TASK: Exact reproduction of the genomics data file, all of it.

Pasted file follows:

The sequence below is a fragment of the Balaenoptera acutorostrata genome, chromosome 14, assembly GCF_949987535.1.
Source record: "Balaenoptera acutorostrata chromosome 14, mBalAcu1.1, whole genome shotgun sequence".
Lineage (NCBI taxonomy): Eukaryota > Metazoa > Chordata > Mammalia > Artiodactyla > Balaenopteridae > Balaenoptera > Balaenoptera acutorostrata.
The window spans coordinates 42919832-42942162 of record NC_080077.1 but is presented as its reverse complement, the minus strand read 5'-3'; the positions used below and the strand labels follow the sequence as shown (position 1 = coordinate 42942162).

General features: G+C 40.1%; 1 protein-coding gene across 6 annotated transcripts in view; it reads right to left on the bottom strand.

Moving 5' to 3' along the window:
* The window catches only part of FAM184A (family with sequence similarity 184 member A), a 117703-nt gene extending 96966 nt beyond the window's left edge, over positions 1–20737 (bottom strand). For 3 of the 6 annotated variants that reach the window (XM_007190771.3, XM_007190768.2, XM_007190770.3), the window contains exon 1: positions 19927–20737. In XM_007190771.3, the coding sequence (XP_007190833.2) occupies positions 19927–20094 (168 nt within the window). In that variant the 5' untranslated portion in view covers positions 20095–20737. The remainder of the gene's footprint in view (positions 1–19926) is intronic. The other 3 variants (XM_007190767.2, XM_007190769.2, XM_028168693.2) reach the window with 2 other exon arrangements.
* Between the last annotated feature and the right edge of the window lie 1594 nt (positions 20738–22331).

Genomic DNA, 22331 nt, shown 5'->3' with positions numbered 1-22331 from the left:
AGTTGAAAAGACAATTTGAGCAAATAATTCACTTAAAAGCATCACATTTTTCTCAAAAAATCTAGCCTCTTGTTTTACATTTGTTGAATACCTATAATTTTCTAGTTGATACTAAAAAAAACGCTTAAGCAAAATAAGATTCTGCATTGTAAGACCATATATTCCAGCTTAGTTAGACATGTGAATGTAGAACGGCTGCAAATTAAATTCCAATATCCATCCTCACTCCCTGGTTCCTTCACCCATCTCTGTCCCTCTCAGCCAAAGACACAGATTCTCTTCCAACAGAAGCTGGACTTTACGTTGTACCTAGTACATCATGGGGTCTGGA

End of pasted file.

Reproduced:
The sequence below is a fragment of the Balaenoptera acutorostrata genome, chromosome 14, assembly GCF_949987535.1.
Source record: "Balaenoptera acutorostrata chromosome 14, mBalAcu1.1, whole genome shotgun sequence".
Lineage (NCBI taxonomy): Eukaryota > Metazoa > Chordata > Mammalia > Artiodactyla > Balaenopteridae > Balaenoptera > Balaenoptera acutorostrata.
The window spans coordinates 42919832-42942162 of record NC_080077.1 but is presented as its reverse complement, the minus strand read 5'-3'; the positions used below and the strand labels follow the sequence as shown (position 1 = coordinate 42942162).

General features: G+C 40.1%; 1 protein-coding gene across 6 annotated transcripts in view; it reads right to left on the bottom strand.

Moving 5' to 3' along the window:
* The window catches only part of FAM184A (family with sequence similarity 184 member A), a 117703-nt gene extending 96966 nt beyond the window's left edge, over positions 1–20737 (bottom strand). For 3 of the 6 annotated variants that reach the window (XM_007190771.3, XM_007190768.2, XM_007190770.3), the window contains exon 1: positions 19927–20737. In XM_007190771.3, the coding sequence (XP_007190833.2) occupies positions 19927–20094 (168 nt within the window). In that variant the 5' untranslated portion in view covers positions 20095–20737. The remainder of the gene's footprint in view (positions 1–19926) is intronic. The other 3 variants (XM_007190767.2, XM_007190769.2, XM_028168693.2) reach the window with 2 other exon arrangements.
* Between the last annotated feature and the right edge of the window lie 1594 nt (positions 20738–22331).

Genomic DNA, 22331 nt, shown 5'->3' with positions numbered 1-22331 from the left:
AGTTGAAAAGACAATTTGAGCAAATAATTCACTTAAAAGCATCACATTTTTCTCAAAAAATCTAGCCTCTTGTTTTACATTTGTTGAATACCTATAATTTTCTAGTTGATACTAAAAAAAACGCTTAAGCAAAATAAGATTCTGCATTGTAAGACCATATATTCCAGCTTAGTTAGACATGTGAATGTAGAACGGCTGCAAATTAAATTCCAATATCCATCCTCACTCCCTGGTTCCTTCACCCATCTCTGTCCCTCTCAGCCAAAGACACAGATTCTCTTCCAACAGAAGCTGGACTTTACGTTGTACCTAGTACATCATGGGGTCTGGA